Democrats will work to provide Americans with more sustainable and affordable sources of energy. Democrats are working to pass legislation that will enhance America’s security by reducing the nation’s dependence on foreign and unsustainable energy sources and the risks of global warming by requiring reductions in greenhouse gas emissions; diversifying and expanding our use of secure, efficient, and environmentally friendly energy supplies and technologies, by repealing tax giveaways to big energy companies; reducing the burdens on consumers of rising energy prices; and preventing energy price gouging, profiteering and market manipulation.
The Democratic Senate has rejected funding cuts to energy and environment programs. Democrats took a first step toward a national energy policy that promotes energy independence, protects the environment, and confronts global climate change by increasing funding for energy and environment programs in Fiscal Year 2007. H.J.Res. 20, the Revised Continuing Appropriations Resolution, 2007, increased funding for basic science research at the Department of Energy by $200 million and for energy efficiency and renewable energy programs by $300 million. Efficiency and conservation are the cheapest and fastest ways to reduce energy costs and greenhouse gas emissions.
In theS. Con. Res. 21, the Fiscal Year 2008 Senate Budget Resolution, Senate Democrats increased funding for energy and environmental programs, which have sustained dramatic cuts during the Bush Administration. Among many other cuts, the Bush Administration reduced funding for clean water, public lands, oceans, climate research, energy efficiency and conservation, and energy cost assistance for low-income Americans. While the Administration has cut these important programs, the President, in his 2008 Budget Request, failed to repeal lucrative subsidies for oil and gas companies.
Democrats will raise the minimum wage. In February, after a ten year battle, both houses of Congress have passed versions of H.R. 2, the Fair Minimum Wage Act of 2007. The bill, which will raise the federal minimum wage from $5.15/hour to $7.25/hour in three steps over two years, will benefit 13 million workers and help reverse years of wage stagnation without harming the economy. Of those who would be directly or indirectly benefited, nearly 59 percent are women and 46 percent are their family’s sole breadwinner. Moreover, this raise of $2.10 per hour will benefit well-over six million children whose parents will receive an increase in earnings. As the House and Senate work to clear the bill for the President’s signature, the nation can be assured that Democrats are dedicated to giving workers their long overdue raise.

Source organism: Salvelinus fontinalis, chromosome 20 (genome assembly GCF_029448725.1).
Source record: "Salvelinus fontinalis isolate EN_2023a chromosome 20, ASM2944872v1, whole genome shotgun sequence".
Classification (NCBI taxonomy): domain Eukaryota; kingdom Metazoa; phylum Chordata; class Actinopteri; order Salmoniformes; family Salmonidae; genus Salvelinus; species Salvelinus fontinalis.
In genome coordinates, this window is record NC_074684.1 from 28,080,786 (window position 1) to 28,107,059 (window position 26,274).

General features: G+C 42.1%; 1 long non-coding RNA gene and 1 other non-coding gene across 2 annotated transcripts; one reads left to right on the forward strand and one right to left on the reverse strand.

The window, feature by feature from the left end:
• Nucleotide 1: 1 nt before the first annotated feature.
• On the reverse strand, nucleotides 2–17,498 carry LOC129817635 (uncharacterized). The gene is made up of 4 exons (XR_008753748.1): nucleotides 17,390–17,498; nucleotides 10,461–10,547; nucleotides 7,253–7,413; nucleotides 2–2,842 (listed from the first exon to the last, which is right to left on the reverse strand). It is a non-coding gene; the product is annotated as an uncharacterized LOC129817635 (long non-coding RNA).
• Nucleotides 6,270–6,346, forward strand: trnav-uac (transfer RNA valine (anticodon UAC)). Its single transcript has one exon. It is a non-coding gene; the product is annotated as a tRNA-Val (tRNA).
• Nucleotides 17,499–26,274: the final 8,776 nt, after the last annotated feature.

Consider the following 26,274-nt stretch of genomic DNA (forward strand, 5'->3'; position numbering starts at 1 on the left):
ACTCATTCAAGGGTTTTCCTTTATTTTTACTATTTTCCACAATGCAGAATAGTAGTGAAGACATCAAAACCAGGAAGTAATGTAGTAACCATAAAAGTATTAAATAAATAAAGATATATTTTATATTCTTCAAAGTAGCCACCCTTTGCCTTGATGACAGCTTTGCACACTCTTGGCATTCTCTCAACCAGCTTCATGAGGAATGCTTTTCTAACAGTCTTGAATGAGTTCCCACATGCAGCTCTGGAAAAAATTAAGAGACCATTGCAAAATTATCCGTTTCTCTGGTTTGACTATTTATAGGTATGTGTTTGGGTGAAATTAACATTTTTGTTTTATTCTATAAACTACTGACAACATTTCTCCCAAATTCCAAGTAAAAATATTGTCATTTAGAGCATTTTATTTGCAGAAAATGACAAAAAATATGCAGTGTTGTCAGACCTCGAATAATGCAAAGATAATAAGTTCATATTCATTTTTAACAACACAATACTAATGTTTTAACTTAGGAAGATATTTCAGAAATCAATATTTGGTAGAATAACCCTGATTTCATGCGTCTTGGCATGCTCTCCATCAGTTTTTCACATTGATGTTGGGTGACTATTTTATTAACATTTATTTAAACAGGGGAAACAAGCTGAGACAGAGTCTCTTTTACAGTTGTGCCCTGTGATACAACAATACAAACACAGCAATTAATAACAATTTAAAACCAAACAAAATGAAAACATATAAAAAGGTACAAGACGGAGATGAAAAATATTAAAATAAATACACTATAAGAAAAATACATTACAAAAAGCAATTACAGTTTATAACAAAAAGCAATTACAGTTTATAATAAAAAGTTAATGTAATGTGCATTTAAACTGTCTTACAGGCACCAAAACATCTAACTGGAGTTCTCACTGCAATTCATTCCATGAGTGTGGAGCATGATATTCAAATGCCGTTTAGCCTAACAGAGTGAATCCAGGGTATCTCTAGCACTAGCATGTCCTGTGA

Democrats will restore fiscal responsibility to Washington, while providing tax relief to the middle class. As an important first step in restoring our nation’s fiscal security, S. Con. Res. 21 would bring the budget back into balance by 2012. Under the resolution, gross debt as a share of gross domestic product will begin to fall after 2009. And spending as a share of gross domestic product will decline in every year after 2008. The plan also restores crucial budget enforcement provisions such as strong pay-as-you-go (PAYGO) budget rules that proved to be highly effective in promoting fiscal discipline and producing record surpluses in the 1990s. In addition, the budget calls for providing meaningful tax relief to the middle class.
Democrats are also working to eliminate unfair tax burdens on middle-class Americans. Skyrocketing health care, education, housing, and gas costs have placed middle-class families in a tight economic squeeze. Making matters worse, more and more of these families are being forced to pay the Alternative Minimum Tax (AMT), which was originally intended only for the super-wealthy to ensure that they paid a minimum tax. S. Con. Res. 21 includes AMT relief for middle-class taxpayers, to prevent millions of Americans from being subjected to the tax.